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The Lifespan of Anxiety | Anxiety Disorders in Older Adults

anxiety_agingAt The Center for Anxiety and OCD at GroundWork Counseling in Orlando we specialize in treating a variety of anxiety disorders utilizing evidence-based cognitive behavioral therapy (CBT).

Anxiety disorders are primarily considered to be an issue during childhood and the earlier adult years, with onset typically occurring between the ages of 18 and 40 years. However, anxiety disorders are, in fact, the most common psychiatric disorder throughout the lifespan and, among older adults, they are four to eight times more common than major depressive disorder and twice as prevalent as dementia. Some studies suggest that one in five older adults suffer from anxiety symptoms that require treatment. Experts in the field of aging acknowledge that anxiety is as common among older people as it is among younger individuals. As a matter of fact, many older adults who suffer from anxiety were also anxious when they were younger.

Retirement can be a trigger for anxiety due to a change of status, loss of daily routine, no longer feeling valued and financial worries. Death of loved ones, stresses of health problems as well as other major life changes can all contribute to anxiety in older individuals. In addition, many are anxious about their family, financial circumstances, their own mortality and loosing their autonomy. Anxiety can become so severe that it becomes distressing and causes significant impairment in the person’s daily functioning.

Common symptoms of anxiety in an older individual can include:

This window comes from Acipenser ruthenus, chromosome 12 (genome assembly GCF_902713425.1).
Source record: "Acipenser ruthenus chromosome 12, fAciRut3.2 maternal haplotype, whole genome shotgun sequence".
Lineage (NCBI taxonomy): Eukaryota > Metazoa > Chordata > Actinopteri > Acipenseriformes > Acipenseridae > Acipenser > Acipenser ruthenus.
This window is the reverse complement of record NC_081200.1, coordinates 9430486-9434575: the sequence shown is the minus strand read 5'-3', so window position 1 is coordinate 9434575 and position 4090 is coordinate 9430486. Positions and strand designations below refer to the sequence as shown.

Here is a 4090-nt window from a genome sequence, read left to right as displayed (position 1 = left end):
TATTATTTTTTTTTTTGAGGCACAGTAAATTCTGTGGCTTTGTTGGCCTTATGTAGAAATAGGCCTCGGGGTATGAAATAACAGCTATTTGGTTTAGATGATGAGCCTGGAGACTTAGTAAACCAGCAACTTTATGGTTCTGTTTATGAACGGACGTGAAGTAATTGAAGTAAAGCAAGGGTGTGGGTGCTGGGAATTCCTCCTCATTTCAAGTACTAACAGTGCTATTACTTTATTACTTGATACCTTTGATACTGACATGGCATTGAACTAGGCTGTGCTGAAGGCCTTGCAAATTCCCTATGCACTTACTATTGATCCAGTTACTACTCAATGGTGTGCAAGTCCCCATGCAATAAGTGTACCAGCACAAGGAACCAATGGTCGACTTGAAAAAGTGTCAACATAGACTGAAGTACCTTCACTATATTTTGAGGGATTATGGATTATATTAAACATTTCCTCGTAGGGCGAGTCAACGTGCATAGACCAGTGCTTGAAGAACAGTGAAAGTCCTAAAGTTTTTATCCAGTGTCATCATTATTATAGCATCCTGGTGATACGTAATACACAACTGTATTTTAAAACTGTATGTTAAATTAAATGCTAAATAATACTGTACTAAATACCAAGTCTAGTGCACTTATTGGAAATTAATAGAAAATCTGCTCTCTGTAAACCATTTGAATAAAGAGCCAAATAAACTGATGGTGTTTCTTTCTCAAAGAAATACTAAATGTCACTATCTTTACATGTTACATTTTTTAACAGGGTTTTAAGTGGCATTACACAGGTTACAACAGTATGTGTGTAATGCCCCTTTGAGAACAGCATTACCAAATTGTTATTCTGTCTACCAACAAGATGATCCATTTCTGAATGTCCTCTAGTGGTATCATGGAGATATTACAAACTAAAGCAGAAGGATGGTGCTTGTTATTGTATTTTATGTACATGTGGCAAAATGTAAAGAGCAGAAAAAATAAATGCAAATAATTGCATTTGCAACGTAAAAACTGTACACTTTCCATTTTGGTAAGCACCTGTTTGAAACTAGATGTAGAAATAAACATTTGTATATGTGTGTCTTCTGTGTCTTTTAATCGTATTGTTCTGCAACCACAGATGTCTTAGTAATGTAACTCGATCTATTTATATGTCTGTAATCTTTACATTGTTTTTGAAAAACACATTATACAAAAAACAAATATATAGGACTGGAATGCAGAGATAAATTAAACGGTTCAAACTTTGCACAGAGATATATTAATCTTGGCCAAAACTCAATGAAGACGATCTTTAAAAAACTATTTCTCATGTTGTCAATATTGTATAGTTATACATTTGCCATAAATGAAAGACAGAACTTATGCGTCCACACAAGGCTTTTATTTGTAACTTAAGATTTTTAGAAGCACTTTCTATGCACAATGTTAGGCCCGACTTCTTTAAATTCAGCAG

• Constant worrying or dwelling on concerns
  • Feeling jumpy or nervous
  • Difficulty concentrating
  • Feeling tense and keyed-up
  • Avoiding situations because of anxiety
  • Difficulty falling or staying asleep
  • Checking things like blood pressure over and over
  • “What if . . .” thoughts

Of the five main types of anxiety disorders, nearly 90% of anxiety disorders in older individuals consist of either generalized anxiety disorder (GAD) or a specific phobia. Generalized anxiety disorder accounts for more than 50% of anxiety disorders in older adults, and most of these anxious older adults were anxious when they were younger as well.

Anxiety disorders in older adults can contribute to:

  • Decreased life satisfaction
  • Poor awareness and insight
  • Increased loneliness
  • Unexplained medical symptoms
  • Lower compliance with medical treatment
  • Less independence
  • A greater burden on family members

Recommended treatment for anxiety disorders in older individuals typically consists of a combination of medication and Cognitive Behavioral Therapy (CBT). Research supports the effectiveness of CBT in treating anxiety disorders in teens, younger adults as well as older individuals. Studies have found that CBT is associated with greater improvement in worrying, depressive symptoms and overall mental health when compared with typical talk-therapy. Left untreated, anxiety disorders can often lead to substance abuse and depression. Relationships with family members, spouses and friends can become difficult. Most individuals who suffer from an anxiety disorder are able to greatly reduce their anxiety symptoms and function better after a few months of appropriate CBT therapy. Many people begin to notice an improvement in symptoms after a few sessions of CBT treatment.


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GroundWork Cognitive Behavioral Therapy
341 N Maitland Ave #330
Maitland, FL 32751


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Portland, ME 04101

Burlington, VT 05043

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